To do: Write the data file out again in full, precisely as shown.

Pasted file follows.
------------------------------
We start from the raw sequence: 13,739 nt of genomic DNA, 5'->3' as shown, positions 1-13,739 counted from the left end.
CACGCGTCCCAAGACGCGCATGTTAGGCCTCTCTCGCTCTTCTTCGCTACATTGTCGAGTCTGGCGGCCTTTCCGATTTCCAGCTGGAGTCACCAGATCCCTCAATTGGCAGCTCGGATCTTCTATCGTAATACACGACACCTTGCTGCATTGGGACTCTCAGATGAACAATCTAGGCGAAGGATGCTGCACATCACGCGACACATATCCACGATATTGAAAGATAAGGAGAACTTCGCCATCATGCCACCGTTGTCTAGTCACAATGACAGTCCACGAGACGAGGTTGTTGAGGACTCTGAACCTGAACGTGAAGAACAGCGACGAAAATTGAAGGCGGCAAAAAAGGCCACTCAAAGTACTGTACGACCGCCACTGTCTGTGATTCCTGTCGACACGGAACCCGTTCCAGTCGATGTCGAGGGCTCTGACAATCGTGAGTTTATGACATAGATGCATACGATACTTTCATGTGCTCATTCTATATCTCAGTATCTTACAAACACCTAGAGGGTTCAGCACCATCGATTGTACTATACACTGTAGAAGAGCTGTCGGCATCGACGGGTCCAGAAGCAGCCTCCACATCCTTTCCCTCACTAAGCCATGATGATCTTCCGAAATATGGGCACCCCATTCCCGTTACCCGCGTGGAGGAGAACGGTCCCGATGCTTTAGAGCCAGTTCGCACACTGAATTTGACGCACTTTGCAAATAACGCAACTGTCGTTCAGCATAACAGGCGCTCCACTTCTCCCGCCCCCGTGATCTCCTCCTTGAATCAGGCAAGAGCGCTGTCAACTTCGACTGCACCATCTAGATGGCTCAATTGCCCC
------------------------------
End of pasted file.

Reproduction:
We start from the raw sequence: 13,739 nt of genomic DNA, 5'->3' as shown, positions 1-13,739 counted from the left end.
CACGCGTCCCAAGACGCGCATGTTAGGCCTCTCTCGCTCTTCTTCGCTACATTGTCGAGTCTGGCGGCCTTTCCGATTTCCAGCTGGAGTCACCAGATCCCTCAATTGGCAGCTCGGATCTTCTATCGTAATACACGACACCTTGCTGCATTGGGACTCTCAGATGAACAATCTAGGCGAAGGATGCTGCACATCACGCGACACATATCCACGATATTGAAAGATAAGGAGAACTTCGCCATCATGCCACCGTTGTCTAGTCACAATGACAGTCCACGAGACGAGGTTGTTGAGGACTCTGAACCTGAACGTGAAGAACAGCGACGAAAATTGAAGGCGGCAAAAAAGGCCACTCAAAGTACTGTACGACCGCCACTGTCTGTGATTCCTGTCGACACGGAACCCGTTCCAGTCGATGTCGAGGGCTCTGACAATCGTGAGTTTATGACATAGATGCATACGATACTTTCATGTGCTCATTCTATATCTCAGTATCTTACAAACACCTAGAGGGTTCAGCACCATCGATTGTACTATACACTGTAGAAGAGCTGTCGGCATCGACGGGTCCAGAAGCAGCCTCCACATCCTTTCCCTCACTAAGCCATGATGATCTTCCGAAATATGGGCACCCCATTCCCGTTACCCGCGTGGAGGAGAACGGTCCCGATGCTTTAGAGCCAGTTCGCACACTGAATTTGACGCACTTTGCAAATAACGCAACTGTCGTTCAGCATAACAGGCGCTCCACTTCTCCCGCCCCCGTGATCTCCTCCTTGAATCAGGCAAGAGCGCTGTCAACTTCGACTGCACCATCTAGATGGCTCAATTGCCCC